# CLASS-6SET - UNION OF SETS

UNION OF SETS -

The union of two sets, denoted by A∪B, is a new set that contains all the distinct elements that are in either set A or set B, or in both.

Formally, for two sets A and B, the union is defined as:

A∪B = {x : x ∈ A or x ∈ B}

Example.1) Here's an example to illustrate:

Let's say we have two sets:

A = {1, 2, 3} and B = {3, 4, 5}.

The union of A and B would be:

A∪B = {1, 2, 3, 4, 5}.

Notice that the element "3" is only counted once in the union, even though it appears in both sets.

Example.2)  For example, let's say we have two sets:

Set A = {1, 2, 3, 4} Set B = {3, 4, 5, 6}

The union of sets A and B, denoted as A ∪ B, will be:

A ∪ B = {1, 2, 3, 4, 5, 6}

Notice that any duplicate elements are only included once in the union.

The union operation is commutative, which means that the order of the sets does not matter. That is, A ∪ B is the same as B ∪ A.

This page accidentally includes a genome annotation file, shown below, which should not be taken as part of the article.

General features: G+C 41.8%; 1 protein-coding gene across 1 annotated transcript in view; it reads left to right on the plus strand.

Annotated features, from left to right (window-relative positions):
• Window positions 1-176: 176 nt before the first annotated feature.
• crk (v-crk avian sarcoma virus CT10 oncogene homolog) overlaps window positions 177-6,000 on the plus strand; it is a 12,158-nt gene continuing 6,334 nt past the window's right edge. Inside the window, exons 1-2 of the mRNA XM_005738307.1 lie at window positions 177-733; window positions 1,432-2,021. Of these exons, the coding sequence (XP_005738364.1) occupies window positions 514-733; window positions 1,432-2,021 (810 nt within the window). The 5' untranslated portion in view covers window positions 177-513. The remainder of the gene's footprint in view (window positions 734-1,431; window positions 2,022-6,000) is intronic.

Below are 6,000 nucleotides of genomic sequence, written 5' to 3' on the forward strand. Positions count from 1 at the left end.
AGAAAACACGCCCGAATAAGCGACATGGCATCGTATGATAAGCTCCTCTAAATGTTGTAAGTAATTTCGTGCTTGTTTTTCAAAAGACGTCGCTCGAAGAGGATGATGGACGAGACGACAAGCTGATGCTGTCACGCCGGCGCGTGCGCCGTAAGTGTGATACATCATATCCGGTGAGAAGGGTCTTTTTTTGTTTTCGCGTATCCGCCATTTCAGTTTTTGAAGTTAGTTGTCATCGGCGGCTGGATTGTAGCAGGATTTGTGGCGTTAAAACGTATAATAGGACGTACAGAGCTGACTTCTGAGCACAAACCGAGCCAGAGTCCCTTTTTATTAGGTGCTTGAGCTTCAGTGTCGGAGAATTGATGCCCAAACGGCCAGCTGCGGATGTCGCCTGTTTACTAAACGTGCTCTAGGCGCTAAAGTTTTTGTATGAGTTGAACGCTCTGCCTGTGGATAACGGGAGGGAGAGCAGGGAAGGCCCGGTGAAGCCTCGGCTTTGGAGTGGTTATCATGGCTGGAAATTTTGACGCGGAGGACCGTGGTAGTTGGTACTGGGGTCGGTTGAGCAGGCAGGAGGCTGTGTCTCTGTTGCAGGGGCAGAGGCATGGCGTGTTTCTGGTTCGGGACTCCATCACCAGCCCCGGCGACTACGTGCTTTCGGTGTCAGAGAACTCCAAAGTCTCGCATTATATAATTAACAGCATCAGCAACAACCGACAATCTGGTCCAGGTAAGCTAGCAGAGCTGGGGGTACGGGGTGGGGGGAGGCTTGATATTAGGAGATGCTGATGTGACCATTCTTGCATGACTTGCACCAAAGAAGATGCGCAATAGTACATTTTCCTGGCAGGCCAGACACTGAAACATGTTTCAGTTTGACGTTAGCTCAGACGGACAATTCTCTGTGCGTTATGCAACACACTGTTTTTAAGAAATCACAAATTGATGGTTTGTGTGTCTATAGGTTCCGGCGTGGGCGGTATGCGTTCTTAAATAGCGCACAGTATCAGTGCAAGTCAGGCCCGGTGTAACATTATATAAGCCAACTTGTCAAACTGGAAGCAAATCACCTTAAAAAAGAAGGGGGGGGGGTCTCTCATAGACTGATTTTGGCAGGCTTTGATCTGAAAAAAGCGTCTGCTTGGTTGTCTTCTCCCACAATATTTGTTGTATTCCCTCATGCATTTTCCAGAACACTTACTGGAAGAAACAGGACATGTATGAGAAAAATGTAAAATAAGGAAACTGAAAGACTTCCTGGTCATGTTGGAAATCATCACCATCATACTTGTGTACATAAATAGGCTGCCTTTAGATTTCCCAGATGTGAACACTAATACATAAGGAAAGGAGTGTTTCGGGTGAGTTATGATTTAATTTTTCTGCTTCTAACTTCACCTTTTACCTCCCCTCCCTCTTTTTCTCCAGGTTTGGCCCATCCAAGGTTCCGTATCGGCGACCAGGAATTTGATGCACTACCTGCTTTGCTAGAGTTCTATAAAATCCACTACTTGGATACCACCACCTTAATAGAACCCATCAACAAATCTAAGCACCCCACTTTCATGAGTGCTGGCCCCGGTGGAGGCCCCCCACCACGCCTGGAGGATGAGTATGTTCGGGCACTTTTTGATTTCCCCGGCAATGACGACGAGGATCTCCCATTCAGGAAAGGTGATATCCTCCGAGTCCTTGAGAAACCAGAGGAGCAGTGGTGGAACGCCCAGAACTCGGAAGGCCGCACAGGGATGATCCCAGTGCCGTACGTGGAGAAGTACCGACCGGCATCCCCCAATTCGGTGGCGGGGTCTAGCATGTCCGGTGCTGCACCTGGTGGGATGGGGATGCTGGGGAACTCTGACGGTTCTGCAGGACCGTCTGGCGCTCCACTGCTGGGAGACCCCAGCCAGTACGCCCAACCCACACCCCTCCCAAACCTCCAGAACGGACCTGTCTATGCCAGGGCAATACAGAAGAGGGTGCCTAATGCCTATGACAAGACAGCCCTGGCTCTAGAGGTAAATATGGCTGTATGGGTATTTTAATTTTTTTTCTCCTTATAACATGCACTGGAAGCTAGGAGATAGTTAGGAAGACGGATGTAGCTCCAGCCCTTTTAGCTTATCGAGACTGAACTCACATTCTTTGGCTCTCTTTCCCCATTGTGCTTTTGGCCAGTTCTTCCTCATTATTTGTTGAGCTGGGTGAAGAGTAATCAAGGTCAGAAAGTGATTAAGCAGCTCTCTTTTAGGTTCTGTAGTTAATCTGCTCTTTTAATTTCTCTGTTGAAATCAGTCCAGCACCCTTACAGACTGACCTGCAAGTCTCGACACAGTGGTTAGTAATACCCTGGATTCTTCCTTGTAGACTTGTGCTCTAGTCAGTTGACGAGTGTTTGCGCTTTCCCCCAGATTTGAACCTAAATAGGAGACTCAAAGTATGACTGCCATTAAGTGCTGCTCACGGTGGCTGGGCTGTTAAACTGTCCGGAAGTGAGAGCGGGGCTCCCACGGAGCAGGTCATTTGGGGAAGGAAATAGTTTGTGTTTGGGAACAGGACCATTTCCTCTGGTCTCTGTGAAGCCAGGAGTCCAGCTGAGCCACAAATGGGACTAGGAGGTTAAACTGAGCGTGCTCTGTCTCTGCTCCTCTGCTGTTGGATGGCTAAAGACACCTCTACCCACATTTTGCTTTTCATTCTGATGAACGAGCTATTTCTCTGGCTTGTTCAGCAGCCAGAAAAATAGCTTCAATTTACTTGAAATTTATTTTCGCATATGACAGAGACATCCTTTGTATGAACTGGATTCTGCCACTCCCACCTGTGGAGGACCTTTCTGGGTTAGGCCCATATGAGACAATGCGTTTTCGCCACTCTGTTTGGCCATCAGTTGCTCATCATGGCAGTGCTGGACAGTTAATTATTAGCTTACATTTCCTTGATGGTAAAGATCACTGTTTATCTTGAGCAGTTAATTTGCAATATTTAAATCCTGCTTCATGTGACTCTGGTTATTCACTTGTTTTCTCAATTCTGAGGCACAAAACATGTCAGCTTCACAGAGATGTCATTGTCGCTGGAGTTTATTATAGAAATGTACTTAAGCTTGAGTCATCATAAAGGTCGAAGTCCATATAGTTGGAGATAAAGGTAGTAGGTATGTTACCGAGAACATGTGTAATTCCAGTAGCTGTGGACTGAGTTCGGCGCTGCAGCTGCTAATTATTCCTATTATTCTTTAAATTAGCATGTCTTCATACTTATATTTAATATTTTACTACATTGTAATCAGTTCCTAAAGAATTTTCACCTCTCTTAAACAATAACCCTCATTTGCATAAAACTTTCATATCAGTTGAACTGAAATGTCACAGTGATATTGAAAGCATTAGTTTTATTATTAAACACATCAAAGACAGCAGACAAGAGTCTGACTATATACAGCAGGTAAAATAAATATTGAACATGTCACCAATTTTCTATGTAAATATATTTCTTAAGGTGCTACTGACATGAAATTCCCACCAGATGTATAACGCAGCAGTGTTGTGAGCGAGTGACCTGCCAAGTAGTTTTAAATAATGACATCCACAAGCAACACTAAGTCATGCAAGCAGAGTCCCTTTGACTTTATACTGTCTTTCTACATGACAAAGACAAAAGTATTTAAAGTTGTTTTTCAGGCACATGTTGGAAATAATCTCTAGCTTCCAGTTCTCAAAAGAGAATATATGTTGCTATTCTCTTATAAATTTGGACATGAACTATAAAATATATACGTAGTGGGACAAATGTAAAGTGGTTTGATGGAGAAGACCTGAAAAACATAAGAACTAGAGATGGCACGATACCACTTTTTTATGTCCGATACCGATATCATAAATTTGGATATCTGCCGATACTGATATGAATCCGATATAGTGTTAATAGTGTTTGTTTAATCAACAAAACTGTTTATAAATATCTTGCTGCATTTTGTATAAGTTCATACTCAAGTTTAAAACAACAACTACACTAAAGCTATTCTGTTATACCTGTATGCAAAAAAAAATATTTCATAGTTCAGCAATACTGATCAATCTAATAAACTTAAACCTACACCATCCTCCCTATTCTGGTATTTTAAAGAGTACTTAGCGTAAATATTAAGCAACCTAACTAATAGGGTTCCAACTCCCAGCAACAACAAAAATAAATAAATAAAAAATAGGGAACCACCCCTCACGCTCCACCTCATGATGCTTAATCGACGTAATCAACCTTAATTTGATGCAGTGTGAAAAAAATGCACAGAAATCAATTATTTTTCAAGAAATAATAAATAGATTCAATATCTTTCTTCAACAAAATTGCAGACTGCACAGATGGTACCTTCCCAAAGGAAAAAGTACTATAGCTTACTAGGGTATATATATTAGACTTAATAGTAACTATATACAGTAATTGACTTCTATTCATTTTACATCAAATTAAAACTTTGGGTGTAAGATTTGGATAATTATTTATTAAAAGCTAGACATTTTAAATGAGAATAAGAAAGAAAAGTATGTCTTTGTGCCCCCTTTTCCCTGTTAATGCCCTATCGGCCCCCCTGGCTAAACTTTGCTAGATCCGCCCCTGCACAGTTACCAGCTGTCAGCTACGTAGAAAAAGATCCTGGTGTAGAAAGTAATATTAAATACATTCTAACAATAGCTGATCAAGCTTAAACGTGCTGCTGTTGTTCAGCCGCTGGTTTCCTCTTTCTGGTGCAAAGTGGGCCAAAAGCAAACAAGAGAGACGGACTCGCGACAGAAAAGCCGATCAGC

It's also possible to take the union of more than two sets. For example, the union of three sets A, B, and C would be denoted as A ∪ B ∪ C and would include all the distinct elements from these three sets.

Additionally, you can take the union of more than two sets. For instance, if you have three sets A, B, and C:

A = {1, 2, 3}, B = {3, 4, 5}, and C = {5, 6, 7}

Then, the union of these three sets (A ∪ B ∪ C) will contain all the distinct elements from A, B, and C.

A ∪ B ∪ C = {1, 2, 3, 4, 5, 6, 7}